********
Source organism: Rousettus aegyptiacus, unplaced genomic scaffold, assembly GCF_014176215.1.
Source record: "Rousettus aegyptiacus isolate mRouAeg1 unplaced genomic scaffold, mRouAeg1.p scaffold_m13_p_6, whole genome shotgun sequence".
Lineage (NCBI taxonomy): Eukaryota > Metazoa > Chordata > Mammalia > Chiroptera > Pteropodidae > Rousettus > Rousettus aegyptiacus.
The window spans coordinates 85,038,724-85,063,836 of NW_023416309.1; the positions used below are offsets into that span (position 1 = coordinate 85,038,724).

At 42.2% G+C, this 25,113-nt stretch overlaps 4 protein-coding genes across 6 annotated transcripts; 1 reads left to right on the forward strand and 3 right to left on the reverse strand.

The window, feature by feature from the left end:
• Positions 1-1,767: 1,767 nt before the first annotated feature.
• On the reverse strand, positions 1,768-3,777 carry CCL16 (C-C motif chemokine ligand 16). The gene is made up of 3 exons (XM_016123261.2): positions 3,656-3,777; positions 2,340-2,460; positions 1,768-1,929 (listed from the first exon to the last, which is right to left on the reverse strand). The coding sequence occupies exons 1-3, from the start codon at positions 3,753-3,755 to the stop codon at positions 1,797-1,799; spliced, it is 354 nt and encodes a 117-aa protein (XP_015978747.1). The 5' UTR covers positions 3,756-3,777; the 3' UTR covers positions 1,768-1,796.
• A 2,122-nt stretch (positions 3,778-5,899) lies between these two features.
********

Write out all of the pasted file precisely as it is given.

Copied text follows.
Source organism: Rousettus aegyptiacus, unplaced genomic scaffold, assembly GCF_014176215.1.
Source record: "Rousettus aegyptiacus isolate mRouAeg1 unplaced genomic scaffold, mRouAeg1.p scaffold_m13_p_6, whole genome shotgun sequence".
Lineage (NCBI taxonomy): Eukaryota > Metazoa > Chordata > Mammalia > Chiroptera > Pteropodidae > Rousettus > Rousettus aegyptiacus.
The window spans coordinates 85,038,724-85,063,836 of NW_023416309.1; the positions used below are offsets into that span (position 1 = coordinate 85,038,724).

At 42.2% G+C, this 25,113-nt stretch overlaps 4 protein-coding genes across 6 annotated transcripts; 1 reads left to right on the forward strand and 3 right to left on the reverse strand.

The window, feature by feature from the left end:
• Positions 1-1,767: 1,767 nt before the first annotated feature.
• On the reverse strand, positions 1,768-3,777 carry CCL16 (C-C motif chemokine ligand 16). The gene is made up of 3 exons (XM_016123261.2): positions 3,656-3,777; positions 2,340-2,460; positions 1,768-1,929 (listed from the first exon to the last, which is right to left on the reverse strand). The coding sequence occupies exons 1-3, from the start codon at positions 3,753-3,755 to the stop codon at positions 1,797-1,799; spliced, it is 354 nt and encodes a 117-aa protein (XP_015978747.1). The 5' UTR covers positions 3,756-3,777; the 3' UTR covers positions 1,768-1,796.
• A 2,122-nt stretch (positions 3,778-5,899) lies between these two features.